Feeds

Osama bin Laden banned from orbit

FAA draws up space tourism regs

The Power of One Infographic

The US Federal Aviation Authority has responded to the possible threat of terrorist exploitation of the burgeoning space tourism business by drafting some proposed regs to ensure Ossie bin Laden and his mates don't book themselves aboard Virgin Galactic.

In effect, the FAA says space tourists should be treated the same as airline passengers, with the usual security checks and a quick shufti of the global "no-fly" list to see if the wannabe astronaut has previously been barred from airlines worldwide for attempting to open the door mid-flight in order to have a quick ciggie.

According to the BBC, the FAA's report declares: "New technologies carry new risks. Nonetheless, Congress recognises that private industry has begun to develop commercial launch vehicles capable of carrying human beings into space, and greater private investment in these efforts will stimulate the nation's commercial space transportation industry as a whole.

"The public interest is served by creating a clear legal, regulatory, and safety regime for commercial human spaceflight," it adds.

There are, thankfully, a few potential benefits of the FAA proposals for customers who will pay $200,000 a pop to blast off from Virgin Galactic's New Mexico spaceport when it eventually opens for business. The FAA recommends "companies should give passengers safety advice including the number of flights the spacecraft has been on and any problems they have experienced with the craft" as well as offering "pre-flight training to handle emergency situations such as a loss of cabin pressure or fire".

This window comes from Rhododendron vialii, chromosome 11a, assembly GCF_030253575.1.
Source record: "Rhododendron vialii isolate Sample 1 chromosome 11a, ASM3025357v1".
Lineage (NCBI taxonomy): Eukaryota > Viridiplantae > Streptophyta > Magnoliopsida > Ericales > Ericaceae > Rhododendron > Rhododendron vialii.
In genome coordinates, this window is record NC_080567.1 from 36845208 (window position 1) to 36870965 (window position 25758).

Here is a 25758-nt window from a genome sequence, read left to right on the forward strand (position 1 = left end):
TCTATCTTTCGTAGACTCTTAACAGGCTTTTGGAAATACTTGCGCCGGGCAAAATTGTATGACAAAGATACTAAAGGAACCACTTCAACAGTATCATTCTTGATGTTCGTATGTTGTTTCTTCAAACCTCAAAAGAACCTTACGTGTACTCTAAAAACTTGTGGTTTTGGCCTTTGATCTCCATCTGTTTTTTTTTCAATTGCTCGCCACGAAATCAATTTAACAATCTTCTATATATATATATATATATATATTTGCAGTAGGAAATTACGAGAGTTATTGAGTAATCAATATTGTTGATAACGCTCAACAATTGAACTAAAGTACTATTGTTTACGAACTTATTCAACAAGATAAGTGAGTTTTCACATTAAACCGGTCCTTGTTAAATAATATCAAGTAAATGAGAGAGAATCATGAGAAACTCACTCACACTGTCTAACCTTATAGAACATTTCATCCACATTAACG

Interestingly, the FAA offers no passenger health recommendations, so we'll have to wait to see what minimum fitness criteria Virgin Galactic applies to its low-orbit punters. ®

Eight steps to building an HP BladeSystem

More from The Register

next story
Malaysian Airlines flight MH17 claimed lives of HIV/AIDS cure scientists
Researchers, advocates, health workers among those on shot-down plane
Forty-five years ago: FOOTPRINTS FOUND ON MOON
NASA won't be back any time soon, sadly
The Sun took a day off last week and made NO sunspots
Someone needs to get that lazy star cooking again before things get cold around here
Mwa-ha-ha-ha! Eccentric billionaire Musk gets his PRIVATE SPACEPORT
In the Lone Star State, perhaps appropriately enough
MARS NEEDS OCEANS to support life - and so do exoplanets
Just being in the Goldilocks zone doesn't mean there'll be anyone to eat the porridge
Diary note: Pluto's close-up is a year from … now!
New Horizons is less than a year from the dwarf planet
Boffins discuss AI space program at hush-hush IARPA confab
IBM, MIT, plenty of others invited to fill Uncle Sam's spy toolchest, but where's Google?
prev story

Whitepapers

Reducing security risks from open source software
Follow a few strategies and your organization can gain the full benefits of open source and the cloud without compromising the security of your applications.
Consolidation: The Foundation for IT Business Transformation
In this whitepaper learn how effective consolidation of IT and business resources can enable multiple, meaningful business benefits.
Application security programs and practises
Follow a few strategies and your organization can gain the full benefits of open source and the cloud without compromising the security of your applications.
Boost IT visibility and business value
How building a great service catalog relieves pressure points and demonstrates the value of IT service management.
Consolidation: the foundation for IT and business transformation
In this whitepaper learn how effective consolidation of IT and business resources can enable multiple, meaningful business benefits.